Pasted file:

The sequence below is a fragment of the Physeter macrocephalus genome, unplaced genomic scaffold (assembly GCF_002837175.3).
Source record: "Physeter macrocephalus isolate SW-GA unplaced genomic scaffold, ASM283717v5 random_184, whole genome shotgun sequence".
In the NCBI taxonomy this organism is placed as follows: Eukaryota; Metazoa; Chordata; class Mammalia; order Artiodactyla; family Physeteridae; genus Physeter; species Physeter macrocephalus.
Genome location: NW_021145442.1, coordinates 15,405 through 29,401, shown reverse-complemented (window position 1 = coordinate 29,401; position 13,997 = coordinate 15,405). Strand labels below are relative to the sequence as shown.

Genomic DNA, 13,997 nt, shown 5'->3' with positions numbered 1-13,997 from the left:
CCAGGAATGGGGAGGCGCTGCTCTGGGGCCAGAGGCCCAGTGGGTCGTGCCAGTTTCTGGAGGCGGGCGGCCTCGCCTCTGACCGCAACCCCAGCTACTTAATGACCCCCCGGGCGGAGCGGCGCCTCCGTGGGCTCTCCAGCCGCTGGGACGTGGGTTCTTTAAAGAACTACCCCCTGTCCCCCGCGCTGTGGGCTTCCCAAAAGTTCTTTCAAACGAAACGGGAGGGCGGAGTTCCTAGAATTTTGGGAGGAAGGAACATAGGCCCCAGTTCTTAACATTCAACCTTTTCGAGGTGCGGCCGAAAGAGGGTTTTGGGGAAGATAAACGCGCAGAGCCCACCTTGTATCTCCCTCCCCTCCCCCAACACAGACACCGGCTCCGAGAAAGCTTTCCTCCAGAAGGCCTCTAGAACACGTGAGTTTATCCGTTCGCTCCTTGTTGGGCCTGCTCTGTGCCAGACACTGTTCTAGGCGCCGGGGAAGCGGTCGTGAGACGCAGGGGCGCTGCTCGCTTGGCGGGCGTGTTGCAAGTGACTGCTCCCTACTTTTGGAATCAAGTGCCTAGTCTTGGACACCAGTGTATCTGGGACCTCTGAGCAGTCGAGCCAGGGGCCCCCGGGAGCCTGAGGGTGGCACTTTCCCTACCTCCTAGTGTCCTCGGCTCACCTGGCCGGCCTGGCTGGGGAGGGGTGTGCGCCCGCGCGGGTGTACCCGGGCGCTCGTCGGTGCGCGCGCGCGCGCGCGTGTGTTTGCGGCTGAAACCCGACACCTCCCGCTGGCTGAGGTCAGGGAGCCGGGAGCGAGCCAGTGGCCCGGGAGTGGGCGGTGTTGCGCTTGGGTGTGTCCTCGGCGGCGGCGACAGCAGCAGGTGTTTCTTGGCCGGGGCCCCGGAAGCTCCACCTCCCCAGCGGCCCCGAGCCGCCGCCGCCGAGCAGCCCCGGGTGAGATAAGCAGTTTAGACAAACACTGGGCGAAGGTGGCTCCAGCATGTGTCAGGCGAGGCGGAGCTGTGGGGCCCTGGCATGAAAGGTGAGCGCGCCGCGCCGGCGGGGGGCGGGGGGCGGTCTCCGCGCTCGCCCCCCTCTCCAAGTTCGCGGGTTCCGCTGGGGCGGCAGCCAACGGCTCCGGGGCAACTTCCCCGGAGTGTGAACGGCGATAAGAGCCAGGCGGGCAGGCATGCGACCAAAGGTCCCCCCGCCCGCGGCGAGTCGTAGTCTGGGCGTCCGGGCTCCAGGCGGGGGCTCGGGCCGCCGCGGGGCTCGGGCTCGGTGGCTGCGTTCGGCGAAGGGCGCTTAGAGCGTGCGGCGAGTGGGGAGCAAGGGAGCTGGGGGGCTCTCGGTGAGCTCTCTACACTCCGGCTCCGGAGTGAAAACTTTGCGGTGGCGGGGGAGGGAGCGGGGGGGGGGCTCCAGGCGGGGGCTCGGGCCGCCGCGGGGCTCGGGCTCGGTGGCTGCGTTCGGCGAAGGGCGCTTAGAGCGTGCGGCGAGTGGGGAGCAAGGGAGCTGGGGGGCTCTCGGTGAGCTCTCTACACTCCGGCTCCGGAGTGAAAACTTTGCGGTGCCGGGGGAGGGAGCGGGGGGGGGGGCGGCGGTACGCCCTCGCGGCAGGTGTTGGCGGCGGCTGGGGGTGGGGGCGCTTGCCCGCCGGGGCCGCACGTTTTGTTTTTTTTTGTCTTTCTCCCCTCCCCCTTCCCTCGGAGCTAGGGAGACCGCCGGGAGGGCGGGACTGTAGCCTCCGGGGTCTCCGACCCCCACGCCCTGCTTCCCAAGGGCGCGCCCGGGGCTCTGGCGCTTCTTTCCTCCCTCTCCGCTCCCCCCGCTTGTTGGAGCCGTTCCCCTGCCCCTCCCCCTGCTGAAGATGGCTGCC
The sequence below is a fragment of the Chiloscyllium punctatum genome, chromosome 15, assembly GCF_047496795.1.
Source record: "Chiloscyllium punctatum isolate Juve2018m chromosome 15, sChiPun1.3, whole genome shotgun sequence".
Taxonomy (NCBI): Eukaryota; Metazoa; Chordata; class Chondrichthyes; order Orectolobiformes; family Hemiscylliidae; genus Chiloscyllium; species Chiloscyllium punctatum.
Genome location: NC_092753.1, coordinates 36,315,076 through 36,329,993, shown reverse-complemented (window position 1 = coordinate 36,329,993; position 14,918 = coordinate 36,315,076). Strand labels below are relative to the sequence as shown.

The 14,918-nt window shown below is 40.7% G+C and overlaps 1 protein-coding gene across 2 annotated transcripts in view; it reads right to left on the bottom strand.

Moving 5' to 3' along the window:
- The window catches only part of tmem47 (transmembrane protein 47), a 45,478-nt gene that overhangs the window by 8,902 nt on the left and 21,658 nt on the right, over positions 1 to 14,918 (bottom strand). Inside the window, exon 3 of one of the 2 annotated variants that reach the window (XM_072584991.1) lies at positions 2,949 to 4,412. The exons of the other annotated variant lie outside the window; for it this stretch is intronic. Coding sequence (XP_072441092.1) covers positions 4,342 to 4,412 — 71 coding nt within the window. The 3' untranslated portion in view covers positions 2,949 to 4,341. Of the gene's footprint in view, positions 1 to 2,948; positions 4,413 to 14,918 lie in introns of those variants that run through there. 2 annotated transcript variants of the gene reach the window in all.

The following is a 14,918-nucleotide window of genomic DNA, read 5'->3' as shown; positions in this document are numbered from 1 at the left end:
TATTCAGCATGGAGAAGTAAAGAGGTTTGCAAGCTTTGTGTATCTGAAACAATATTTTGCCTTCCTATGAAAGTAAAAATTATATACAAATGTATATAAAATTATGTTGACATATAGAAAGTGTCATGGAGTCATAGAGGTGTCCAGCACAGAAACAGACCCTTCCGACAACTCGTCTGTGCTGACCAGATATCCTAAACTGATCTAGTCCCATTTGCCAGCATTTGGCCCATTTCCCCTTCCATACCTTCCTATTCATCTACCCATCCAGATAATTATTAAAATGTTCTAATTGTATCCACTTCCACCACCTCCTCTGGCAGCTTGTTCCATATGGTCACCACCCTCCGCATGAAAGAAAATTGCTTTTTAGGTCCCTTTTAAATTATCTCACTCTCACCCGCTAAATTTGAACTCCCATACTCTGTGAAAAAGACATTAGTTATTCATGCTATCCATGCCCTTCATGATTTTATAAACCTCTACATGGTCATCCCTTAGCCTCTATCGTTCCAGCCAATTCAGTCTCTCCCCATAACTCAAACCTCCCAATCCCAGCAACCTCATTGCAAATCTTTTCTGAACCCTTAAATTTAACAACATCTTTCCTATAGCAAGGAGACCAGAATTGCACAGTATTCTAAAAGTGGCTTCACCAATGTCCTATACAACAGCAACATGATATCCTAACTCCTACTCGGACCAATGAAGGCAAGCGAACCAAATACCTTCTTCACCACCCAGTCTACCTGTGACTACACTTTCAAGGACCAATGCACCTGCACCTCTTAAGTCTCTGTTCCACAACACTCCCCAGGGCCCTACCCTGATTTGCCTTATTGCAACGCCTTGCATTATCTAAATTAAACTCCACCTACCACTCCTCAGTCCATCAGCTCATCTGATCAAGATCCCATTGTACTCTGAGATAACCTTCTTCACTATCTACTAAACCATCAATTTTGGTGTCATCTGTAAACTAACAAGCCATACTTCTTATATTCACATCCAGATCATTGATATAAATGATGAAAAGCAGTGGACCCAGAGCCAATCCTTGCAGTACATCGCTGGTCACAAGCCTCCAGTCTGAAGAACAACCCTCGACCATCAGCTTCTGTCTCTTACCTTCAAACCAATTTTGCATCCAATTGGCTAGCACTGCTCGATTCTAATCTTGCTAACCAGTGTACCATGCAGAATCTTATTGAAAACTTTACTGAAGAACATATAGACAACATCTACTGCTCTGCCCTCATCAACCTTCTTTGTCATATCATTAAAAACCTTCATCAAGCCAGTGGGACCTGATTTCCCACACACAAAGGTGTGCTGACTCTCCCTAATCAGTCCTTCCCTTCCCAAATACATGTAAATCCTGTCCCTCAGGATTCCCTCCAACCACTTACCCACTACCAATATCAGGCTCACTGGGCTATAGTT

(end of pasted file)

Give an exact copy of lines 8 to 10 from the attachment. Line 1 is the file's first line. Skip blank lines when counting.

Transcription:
Source record: "Chiloscyllium punctatum isolate Juve2018m chromosome 15, sChiPun1.3, whole genome shotgun sequence".
Taxonomy (NCBI): Eukaryota; Metazoa; Chordata; class Chondrichthyes; order Orectolobiformes; family Hemiscylliidae; genus Chiloscyllium; species Chiloscyllium punctatum.
Genome location: NC_092753.1, coordinates 36,315,076 through 36,329,993, shown reverse-complemented (window position 1 = coordinate 36,329,993; position 14,918 = coordinate 36,315,076). Strand labels below are relative to the sequence as shown.